Scruton is a Conservative, but he is describing the instinct of socialism. However conservatism and socialism part company in their responses to politics, power, and the money interest.
For Scruton, society is a “true spontaneous order”, and so the constraints on markets are already there in the form of customs, laws and morals. If these decay, there is no way that legislation can replace them. Scruton argues that we cannot escape from the “commodification” of life that prosperity has brought to us. All we can do is strive to discipline it through good taste, the love of beauty and the sense of decorum. We should acknowledge our losses, the better to bear them.
Confronted by the power of money and the destructive impact of the market, the Conservative response is to turn to libertarianism and aestheticism. The response of socialism is democracy. Creating power with people to resist and check the power of markets to commodify their labour and turn it into thing valued only by its price.
For Scruton, conservatism is a philosophy of attachment. But in life nothing stays attached forever, and so inevitably conservatism is a politics about loss. It is a kind of pragmatic rearguard action to preserve and protect what it considers to be social and human value. It retreats, makes a stand, retreats, holds its ground, retreats. Can there be a settled life when everyone and everything is in motion?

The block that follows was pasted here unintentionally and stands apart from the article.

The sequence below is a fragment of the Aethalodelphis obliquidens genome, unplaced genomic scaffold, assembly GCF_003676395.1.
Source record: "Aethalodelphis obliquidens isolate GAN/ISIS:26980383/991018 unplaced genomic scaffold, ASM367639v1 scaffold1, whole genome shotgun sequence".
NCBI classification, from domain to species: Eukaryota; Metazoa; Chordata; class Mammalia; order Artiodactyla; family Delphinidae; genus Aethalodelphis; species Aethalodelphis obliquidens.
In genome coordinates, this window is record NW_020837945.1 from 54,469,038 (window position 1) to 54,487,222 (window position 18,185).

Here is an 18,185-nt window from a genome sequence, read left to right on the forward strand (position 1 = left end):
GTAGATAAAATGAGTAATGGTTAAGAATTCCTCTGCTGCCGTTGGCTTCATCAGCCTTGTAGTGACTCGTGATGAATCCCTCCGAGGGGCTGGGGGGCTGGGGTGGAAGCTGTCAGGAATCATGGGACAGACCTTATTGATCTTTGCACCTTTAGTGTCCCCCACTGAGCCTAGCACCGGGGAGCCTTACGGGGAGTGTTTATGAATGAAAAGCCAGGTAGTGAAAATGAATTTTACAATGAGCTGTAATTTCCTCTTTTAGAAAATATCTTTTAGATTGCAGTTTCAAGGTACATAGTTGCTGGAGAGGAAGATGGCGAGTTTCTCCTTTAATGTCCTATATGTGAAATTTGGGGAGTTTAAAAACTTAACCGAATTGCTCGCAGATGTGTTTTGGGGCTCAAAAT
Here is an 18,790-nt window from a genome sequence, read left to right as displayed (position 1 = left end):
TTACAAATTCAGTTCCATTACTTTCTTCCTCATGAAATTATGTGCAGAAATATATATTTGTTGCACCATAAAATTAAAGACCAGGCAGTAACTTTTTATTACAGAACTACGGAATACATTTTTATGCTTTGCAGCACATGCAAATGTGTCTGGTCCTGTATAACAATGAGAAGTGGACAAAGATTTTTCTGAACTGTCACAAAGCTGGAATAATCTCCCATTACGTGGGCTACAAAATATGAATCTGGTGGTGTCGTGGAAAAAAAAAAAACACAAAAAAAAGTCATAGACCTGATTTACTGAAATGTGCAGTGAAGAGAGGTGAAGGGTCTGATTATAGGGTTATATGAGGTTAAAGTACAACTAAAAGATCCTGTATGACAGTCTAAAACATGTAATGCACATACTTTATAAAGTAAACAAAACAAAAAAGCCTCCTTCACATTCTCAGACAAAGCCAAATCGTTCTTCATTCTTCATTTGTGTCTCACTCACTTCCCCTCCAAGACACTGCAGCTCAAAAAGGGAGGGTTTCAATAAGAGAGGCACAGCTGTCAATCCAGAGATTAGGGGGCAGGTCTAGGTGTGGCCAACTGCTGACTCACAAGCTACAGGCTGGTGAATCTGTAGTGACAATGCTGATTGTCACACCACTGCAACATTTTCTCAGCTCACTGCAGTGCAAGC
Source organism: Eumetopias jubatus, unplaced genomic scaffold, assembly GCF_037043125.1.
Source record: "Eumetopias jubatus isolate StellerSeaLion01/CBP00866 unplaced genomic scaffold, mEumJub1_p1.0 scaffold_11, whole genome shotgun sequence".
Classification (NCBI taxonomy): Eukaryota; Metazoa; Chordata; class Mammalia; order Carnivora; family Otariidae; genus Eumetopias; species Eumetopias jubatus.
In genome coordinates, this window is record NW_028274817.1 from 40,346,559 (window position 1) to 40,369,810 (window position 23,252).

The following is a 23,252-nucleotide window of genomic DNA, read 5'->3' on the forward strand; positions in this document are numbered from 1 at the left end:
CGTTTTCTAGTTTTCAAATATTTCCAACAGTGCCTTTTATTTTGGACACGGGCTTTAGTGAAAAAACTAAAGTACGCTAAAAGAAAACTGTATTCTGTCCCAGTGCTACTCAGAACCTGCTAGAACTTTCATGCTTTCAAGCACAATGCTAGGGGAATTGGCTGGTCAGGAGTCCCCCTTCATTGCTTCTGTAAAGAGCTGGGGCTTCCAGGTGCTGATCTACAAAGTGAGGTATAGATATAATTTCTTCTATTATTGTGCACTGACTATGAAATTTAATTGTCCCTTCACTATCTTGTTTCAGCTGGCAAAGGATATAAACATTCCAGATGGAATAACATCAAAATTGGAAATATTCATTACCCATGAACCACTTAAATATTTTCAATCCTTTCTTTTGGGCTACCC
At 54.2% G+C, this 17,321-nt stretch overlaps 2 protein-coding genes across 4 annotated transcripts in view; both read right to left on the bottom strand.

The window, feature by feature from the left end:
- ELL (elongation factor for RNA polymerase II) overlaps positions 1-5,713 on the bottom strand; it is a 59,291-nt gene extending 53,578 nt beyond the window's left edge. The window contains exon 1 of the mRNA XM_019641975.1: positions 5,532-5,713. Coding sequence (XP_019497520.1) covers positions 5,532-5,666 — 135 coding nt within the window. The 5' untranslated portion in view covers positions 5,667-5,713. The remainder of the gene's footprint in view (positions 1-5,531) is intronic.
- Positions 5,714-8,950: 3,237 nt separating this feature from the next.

It is a question that also goes to the heart of socialism. The politics of socialism is about self-determination. It is a philosophy of human action based in relationships and subject to reciprocity – the give and take which establishes a sense of justice. Its conservative instinct raises the question of equality because each individual is irreplaceable in our mutual dependence. Equality of worth is the ethical core of justice. It is the necessary condition for social freedom which is the basis of a settled life. Edmund Burke describes it as “that state of things in which liberty is secured by equality of restraint”. In the past, we called it fraternity.
The Left has followed the liberal philosopher Friedrich Hayek’s disparaging view of conservatism in his essay, Why I am not a Conservative. Conservatism, with its fear of change and timid distrust of the new, is dragged along paths not of its choosing, constantly applying the “brake on the vehicle of progress”. But the destructive impact of liberal economics over the last 30 years requires that we reassess our prejudice and recognise the enduring presence and value of the conservative instinct in society. It will allow us to better understand the importance to people of home, a sense of belonging and a love of country.
Labour built its history organising working people to defend the integrity of their family life, to struggle for fair wages and a decent home, and to create a better future for their children. It was an aspirational politics about bread and butter issues. It is also about creating power together for individual freedom. Our traditions of English liberty – say what you think, live as you will – run deep in our country. They are conservative and radical in their origins, and this paradox is the source of Labour’s renewal as a political force in England.